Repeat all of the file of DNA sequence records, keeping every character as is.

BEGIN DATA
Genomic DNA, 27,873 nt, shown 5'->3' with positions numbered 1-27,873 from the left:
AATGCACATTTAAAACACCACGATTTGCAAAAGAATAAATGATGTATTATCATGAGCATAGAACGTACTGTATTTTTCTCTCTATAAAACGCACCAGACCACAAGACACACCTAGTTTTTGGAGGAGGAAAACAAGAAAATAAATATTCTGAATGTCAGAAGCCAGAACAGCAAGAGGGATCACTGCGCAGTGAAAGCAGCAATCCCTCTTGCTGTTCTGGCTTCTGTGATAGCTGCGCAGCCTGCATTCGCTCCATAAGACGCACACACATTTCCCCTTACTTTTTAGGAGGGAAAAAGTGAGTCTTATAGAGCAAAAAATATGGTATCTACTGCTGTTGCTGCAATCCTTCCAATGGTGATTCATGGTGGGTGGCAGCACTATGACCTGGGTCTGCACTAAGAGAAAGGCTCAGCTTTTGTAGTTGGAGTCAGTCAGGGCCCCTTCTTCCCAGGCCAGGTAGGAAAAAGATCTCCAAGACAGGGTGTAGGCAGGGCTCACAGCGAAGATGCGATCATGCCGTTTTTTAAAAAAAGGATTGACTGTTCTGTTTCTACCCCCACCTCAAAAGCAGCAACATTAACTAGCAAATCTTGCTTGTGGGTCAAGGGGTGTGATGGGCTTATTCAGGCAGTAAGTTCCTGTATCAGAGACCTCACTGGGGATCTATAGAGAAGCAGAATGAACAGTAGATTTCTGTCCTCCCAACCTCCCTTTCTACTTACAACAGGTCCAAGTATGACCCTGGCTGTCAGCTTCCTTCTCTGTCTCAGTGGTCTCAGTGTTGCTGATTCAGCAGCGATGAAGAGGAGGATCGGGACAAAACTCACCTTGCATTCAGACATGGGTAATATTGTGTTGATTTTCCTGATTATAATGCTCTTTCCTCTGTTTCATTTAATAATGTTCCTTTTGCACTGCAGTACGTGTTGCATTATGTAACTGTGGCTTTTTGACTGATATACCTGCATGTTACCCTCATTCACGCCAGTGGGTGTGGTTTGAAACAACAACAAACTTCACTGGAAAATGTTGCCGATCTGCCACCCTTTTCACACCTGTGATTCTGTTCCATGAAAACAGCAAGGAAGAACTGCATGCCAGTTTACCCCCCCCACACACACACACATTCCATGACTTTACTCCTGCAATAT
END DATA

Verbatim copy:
Genomic DNA, 27,873 nt, shown 5'->3' with positions numbered 1-27,873 from the left:
AATGCACATTTAAAACACCACGATTTGCAAAAGAATAAATGATGTATTATCATGAGCATAGAACGTACTGTATTTTTCTCTCTATAAAACGCACCAGACCACAAGACACACCTAGTTTTTGGAGGAGGAAAACAAGAAAATAAATATTCTGAATGTCAGAAGCCAGAACAGCAAGAGGGATCACTGCGCAGTGAAAGCAGCAATCCCTCTTGCTGTTCTGGCTTCTGTGATAGCTGCGCAGCCTGCATTCGCTCCATAAGACGCACACACATTTCCCCTTACTTTTTAGGAGGGAAAAAGTGAGTCTTATAGAGCAAAAAATATGGTATCTACTGCTGTTGCTGCAATCCTTCCAATGGTGATTCATGGTGGGTGGCAGCACTATGACCTGGGTCTGCACTAAGAGAAAGGCTCAGCTTTTGTAGTTGGAGTCAGTCAGGGCCCCTTCTTCCCAGGCCAGGTAGGAAAAAGATCTCCAAGACAGGGTGTAGGCAGGGCTCACAGCGAAGATGCGATCATGCCGTTTTTTAAAAAAAGGATTGACTGTTCTGTTTCTACCCCCACCTCAAAAGCAGCAACATTAACTAGCAAATCTTGCTTGTGGGTCAAGGGGTGTGATGGGCTTATTCAGGCAGTAAGTTCCTGTATCAGAGACCTCACTGGGGATCTATAGAGAAGCAGAATGAACAGTAGATTTCTGTCCTCCCAACCTCCCTTTCTACTTACAACAGGTCCAAGTATGACCCTGGCTGTCAGCTTCCTTCTCTGTCTCAGTGGTCTCAGTGTTGCTGATTCAGCAGCGATGAAGAGGAGGATCGGGACAAAACTCACCTTGCATTCAGACATGGGTAATATTGTGTTGATTTTCCTGATTATAATGCTCTTTCCTCTGTTTCATTTAATAATGTTCCTTTTGCACTGCAGTACGTGTTGCATTATGTAACTGTGGCTTTTTGACTGATATACCTGCATGTTACCCTCATTCACGCCAGTGGGTGTGGTTTGAAACAACAACAAACTTCACTGGAAAATGTTGCCGATCTGCCACCCTTTTCACACCTGTGATTCTGTTCCATGAAAACAGCAAGGAAGAACTGCATGCCAGTTTACCCCCCCCACACACACACACATTCCATGACTTTACTCCTGCAATAT